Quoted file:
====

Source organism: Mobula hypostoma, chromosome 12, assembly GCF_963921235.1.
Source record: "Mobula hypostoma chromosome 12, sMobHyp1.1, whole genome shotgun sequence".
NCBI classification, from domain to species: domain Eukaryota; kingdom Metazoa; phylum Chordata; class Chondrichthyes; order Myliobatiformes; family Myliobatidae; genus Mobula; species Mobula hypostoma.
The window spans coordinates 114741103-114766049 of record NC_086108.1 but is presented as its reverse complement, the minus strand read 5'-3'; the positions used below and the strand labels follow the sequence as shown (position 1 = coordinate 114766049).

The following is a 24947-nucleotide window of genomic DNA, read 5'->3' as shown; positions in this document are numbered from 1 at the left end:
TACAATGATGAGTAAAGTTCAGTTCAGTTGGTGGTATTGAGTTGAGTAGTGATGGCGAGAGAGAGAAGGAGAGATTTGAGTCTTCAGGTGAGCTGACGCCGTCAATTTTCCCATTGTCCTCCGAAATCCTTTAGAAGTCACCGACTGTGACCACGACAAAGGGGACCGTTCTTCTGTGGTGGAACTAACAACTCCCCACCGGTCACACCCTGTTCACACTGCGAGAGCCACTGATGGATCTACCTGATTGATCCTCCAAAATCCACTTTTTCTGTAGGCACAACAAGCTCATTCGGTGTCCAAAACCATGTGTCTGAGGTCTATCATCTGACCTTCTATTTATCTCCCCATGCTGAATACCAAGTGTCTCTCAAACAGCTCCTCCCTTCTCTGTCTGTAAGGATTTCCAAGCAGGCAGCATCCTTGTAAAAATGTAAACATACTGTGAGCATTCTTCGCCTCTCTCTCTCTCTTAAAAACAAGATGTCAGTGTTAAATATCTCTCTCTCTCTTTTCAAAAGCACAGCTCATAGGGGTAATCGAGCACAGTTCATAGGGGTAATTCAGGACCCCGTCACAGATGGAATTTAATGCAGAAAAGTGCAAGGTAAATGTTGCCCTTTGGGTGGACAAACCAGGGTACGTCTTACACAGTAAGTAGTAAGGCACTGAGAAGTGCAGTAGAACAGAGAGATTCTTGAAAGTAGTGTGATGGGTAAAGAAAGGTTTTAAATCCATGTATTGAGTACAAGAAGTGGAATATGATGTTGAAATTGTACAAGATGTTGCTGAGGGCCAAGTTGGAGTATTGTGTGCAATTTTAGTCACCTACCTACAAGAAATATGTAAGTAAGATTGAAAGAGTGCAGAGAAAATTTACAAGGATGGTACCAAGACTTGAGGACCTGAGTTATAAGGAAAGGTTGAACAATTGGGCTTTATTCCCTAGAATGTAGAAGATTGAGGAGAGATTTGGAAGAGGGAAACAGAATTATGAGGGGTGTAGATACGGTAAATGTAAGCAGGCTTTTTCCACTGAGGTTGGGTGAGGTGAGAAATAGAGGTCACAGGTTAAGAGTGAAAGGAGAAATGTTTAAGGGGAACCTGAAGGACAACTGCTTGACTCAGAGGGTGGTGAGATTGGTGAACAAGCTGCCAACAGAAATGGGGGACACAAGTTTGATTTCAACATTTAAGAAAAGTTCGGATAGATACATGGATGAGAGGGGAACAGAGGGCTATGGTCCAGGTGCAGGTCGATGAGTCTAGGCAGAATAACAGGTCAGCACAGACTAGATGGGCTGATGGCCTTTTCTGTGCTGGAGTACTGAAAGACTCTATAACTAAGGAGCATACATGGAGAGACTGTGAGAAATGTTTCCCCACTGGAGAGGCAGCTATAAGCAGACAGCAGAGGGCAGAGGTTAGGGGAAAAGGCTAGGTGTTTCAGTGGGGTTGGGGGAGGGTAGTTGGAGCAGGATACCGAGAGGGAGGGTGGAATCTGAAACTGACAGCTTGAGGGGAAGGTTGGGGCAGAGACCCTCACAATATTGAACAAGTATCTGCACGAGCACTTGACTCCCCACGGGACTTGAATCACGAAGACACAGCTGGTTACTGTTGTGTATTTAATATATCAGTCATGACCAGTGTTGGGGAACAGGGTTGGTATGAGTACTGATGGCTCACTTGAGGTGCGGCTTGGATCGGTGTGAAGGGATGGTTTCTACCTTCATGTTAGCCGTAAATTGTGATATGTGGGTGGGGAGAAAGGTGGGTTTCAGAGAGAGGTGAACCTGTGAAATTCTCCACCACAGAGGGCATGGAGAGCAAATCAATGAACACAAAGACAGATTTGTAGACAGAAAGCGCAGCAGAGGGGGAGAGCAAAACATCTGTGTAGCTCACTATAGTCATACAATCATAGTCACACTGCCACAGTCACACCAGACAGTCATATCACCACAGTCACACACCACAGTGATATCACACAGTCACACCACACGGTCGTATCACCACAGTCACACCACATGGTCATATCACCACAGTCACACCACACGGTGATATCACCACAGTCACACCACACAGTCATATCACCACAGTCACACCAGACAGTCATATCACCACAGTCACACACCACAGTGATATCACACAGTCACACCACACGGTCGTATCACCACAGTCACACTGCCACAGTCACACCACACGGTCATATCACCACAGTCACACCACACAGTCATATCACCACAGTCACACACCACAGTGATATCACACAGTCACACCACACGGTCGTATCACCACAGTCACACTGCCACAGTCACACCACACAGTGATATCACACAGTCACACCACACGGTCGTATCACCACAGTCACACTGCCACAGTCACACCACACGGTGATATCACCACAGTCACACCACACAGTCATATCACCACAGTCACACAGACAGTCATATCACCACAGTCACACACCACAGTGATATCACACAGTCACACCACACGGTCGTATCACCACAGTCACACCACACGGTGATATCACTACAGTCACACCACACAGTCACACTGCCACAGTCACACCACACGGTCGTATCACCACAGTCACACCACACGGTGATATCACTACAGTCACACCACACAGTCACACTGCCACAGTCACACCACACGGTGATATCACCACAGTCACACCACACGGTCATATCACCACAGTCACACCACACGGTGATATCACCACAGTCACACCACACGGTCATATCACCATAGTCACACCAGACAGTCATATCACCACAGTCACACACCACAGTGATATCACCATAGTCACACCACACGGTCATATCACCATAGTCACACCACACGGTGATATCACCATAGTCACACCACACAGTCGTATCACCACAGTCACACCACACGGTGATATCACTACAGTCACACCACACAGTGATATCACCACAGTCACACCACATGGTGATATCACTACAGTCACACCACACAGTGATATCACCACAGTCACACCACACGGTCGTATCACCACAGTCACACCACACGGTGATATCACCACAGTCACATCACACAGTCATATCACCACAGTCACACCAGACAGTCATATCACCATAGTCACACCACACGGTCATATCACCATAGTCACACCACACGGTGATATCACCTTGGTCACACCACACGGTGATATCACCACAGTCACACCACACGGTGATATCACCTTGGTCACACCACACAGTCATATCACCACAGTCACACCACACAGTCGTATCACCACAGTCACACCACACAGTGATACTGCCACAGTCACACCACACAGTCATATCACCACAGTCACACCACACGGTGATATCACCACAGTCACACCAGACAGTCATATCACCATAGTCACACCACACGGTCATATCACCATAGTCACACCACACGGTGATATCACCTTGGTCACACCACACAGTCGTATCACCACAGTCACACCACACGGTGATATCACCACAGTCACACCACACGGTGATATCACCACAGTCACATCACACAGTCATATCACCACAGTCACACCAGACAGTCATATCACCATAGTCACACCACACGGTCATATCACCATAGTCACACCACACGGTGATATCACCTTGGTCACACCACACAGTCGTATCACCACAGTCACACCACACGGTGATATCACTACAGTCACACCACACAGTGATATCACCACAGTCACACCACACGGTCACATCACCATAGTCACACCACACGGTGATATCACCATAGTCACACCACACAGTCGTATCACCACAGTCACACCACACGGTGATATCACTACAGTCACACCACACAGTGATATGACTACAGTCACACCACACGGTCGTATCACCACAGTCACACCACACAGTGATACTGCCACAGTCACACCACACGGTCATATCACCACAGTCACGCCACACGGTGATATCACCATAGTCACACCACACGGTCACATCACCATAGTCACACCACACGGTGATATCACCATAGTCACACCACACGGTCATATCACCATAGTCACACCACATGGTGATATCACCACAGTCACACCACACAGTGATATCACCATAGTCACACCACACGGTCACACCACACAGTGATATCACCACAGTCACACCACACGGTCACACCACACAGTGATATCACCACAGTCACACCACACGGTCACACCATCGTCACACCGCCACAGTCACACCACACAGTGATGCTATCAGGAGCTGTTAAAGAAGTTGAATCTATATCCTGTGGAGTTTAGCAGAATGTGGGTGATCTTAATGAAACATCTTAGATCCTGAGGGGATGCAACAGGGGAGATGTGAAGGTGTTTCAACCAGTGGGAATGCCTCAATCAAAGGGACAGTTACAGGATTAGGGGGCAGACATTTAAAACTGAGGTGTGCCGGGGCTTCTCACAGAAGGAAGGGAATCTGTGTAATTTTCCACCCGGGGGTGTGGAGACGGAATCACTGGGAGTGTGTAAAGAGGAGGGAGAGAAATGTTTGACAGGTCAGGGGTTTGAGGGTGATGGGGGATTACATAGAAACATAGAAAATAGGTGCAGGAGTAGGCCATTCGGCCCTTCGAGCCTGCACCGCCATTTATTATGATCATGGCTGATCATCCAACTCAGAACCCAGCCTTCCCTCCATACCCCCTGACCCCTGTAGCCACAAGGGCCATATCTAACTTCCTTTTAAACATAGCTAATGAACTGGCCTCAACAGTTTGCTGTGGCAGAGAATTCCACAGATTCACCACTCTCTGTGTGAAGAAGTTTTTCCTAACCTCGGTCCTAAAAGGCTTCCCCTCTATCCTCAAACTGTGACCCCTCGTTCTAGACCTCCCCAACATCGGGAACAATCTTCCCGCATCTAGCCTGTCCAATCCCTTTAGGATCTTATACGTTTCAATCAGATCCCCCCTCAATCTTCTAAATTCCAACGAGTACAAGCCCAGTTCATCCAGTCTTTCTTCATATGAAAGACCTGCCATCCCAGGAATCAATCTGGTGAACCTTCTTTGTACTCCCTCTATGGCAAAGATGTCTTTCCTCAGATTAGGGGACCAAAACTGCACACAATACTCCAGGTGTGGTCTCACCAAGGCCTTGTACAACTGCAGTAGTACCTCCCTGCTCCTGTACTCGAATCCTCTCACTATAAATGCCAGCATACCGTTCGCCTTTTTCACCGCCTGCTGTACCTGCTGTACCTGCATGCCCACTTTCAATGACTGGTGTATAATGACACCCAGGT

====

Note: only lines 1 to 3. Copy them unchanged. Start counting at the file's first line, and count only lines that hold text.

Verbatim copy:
Source organism: Mobula hypostoma, chromosome 12, assembly GCF_963921235.1.
Source record: "Mobula hypostoma chromosome 12, sMobHyp1.1, whole genome shotgun sequence".
NCBI classification, from domain to species: domain Eukaryota; kingdom Metazoa; phylum Chordata; class Chondrichthyes; order Myliobatiformes; family Myliobatidae; genus Mobula; species Mobula hypostoma.